America’s poor no longer have political representation in the Bush Administration and are viewed as annoyances, like mosquitoes. Its entrepreneurial movers and shakers hustle like “valley boys” for new slice-and-dice designer technologies, and its idea-starved “identity culture,” (see The New Gurus, IDEAS), is agog in the narcissism of consumer culture, or else thumps its chest out in the hubris of going backwards in time.  The Arts stumble over tired replays of unreal reality, and The Sciences have made a new religion out of the deification of reification (Thingism), meaning we see god in our ability to recreate god.  But given this troubling assessment of the state of the union, is it not odd that almost nobody in America is concerned about who they really are? And perhaps more concerning, who’s minding the store of America?

The emergent sciences (by which I mean forward-looking empirical theories and technologies) such as microelectronics, biotechnology, neuropsychiatry, and artificial intelligence would seem to offer the best hope in solving this puzzle.  They point to impressive gains in the information marathon, like the fact that human knowledge is doubling every ten years, and that in the past decade, more scientific knowledge has been created than previously in all of human history. That the number of DNA sequences we can analyze is doubling every two years.  That computer power is doubling every eighteen months, and that the Internet is doubling every year. Curiously, despite such rapid doublings in scientific knowledge and application, even the vast majority of scientists themselves have no verifiable idea of “who” they really are. What time do they have to work on it?  Even the field of Psychology–which with Freud and Jung and their many wise disciples–once prided itself as the science of self-knowledge (“who-ness”) NOW has joined the march of hard science towards what-ness. One must wonder, therefore, what will the emergent sciences do with all this rapid-fire new information?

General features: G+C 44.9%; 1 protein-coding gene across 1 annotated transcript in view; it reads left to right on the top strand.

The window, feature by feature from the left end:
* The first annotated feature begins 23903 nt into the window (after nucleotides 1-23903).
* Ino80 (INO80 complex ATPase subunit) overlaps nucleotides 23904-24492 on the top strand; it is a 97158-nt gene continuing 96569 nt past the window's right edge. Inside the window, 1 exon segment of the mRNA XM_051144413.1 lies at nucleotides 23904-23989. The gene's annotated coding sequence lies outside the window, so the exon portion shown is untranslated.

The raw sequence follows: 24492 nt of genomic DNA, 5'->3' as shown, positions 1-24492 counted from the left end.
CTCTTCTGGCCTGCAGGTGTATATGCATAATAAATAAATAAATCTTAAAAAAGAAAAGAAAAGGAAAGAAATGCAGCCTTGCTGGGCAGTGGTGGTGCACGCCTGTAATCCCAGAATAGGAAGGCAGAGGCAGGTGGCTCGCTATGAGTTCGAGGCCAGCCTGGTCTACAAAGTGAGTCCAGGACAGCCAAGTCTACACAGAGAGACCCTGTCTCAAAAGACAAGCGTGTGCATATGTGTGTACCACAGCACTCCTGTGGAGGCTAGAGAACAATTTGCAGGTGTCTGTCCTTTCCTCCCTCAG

Once again it’s the same rather hairy situation of the inmates running the asylum. The plain truth is that neither the valley boys, the scientists, the politicos, the fundamentalists, the identity projects, the poor, the normaloids, the Good Ol’ Boys, or the children have the foggiest idea who they really are. Nothing new under the sun here. Hmm. Like certified mental disorders all differentially diagnosed, each strain of personhood actually functions quite coherently within its own quirky parameters. From the Tabugian perspective (see The New Gurus, IDEAS), this is more than a tad bit disturbing! It’s sheer runaway humanity setting up shop like a chicken with its head cut off!  If the Buddha was correct in his assertion– that the fundamental cause of human suffering is the fact that Man doesn’t really know “who” he is [and let’s assume for the moment that this transformed Indian prince knew experientially, in ultimate terms, exactly what he was talking about] THEN we definitely DO have a problem here. It’s what I call the  “Who’s Who In America” problem.

Jung pointed (partially) to the problem in his writings:

Anyone who has any ego-consciousness at all takes it for granted that he knows himself. But the ego knows only its own contents, not the unconscious and its contents. People measure their self-knowledge by what the average person in their social environment knows of himself, but not by the real psychic facts which are for the most part hidden from them.

Who’s Who In America from the Jungian perspective is really a story about What’s What in America– perhaps with the subtitle: A Compendium Of What’s Taking Up Space On The Shelves Of My Store. As a mass collection of narcissistically-injured egos [we are a little self-absorbed in the wrong places, don’t you think?] in our lost perceptions of  who we really are we tend to overcompensate either through being inappropriately proud (or else, gravely insecure) about “what” we are, and by extension, what America is; yet in the same breath, we are virtually disinterested in the more vexing problem of “who” we are. Is this really the 21st century?